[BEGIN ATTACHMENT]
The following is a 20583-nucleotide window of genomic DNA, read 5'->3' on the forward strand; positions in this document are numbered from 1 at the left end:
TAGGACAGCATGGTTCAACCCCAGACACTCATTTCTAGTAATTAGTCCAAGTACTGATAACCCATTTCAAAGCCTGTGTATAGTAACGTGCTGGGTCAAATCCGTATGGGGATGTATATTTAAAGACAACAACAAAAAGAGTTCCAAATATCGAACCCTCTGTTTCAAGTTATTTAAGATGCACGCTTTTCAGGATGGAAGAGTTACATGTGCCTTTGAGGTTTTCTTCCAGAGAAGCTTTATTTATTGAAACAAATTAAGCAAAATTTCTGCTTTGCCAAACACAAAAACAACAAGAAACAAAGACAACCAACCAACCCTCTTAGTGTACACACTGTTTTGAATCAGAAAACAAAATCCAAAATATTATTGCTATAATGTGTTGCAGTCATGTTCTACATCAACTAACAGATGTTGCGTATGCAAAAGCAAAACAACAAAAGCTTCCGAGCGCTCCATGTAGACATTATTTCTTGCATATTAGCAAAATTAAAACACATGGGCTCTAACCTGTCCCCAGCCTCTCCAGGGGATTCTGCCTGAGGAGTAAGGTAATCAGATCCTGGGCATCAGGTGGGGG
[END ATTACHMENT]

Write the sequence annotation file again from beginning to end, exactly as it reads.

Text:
The following is a 20583-nucleotide window of genomic DNA, read 5'->3' on the forward strand; positions in this document are numbered from 1 at the left end:
TAGGACAGCATGGTTCAACCCCAGACACTCATTTCTAGTAATTAGTCCAAGTACTGATAACCCATTTCAAAGCCTGTGTATAGTAACGTGCTGGGTCAAATCCGTATGGGGATGTATATTTAAAGACAACAACAAAAAGAGTTCCAAATATCGAACCCTCTGTTTCAAGTTATTTAAGATGCACGCTTTTCAGGATGGAAGAGTTACATGTGCCTTTGAGGTTTTCTTCCAGAGAAGCTTTATTTATTGAAACAAATTAAGCAAAATTTCTGCTTTGCCAAACACAAAAACAACAAGAAACAAAGACAACCAACCAACCCTCTTAGTGTACACACTGTTTTGAATCAGAAAACAAAATCCAAAATATTATTGCTATAATGTGTTGCAGTCATGTTCTACATCAACTAACAGATGTTGCGTATGCAAAAGCAAAACAACAAAAGCTTCCGAGCGCTCCATGTAGACATTATTTCTTGCATATTAGCAAAATTAAAACACATGGGCTCTAACCTGTCCCCAGCCTCTCCAGGGGATTCTGCCTGAGGAGTAAGGTAATCAGATCCTGGGCATCAGGTGGGGG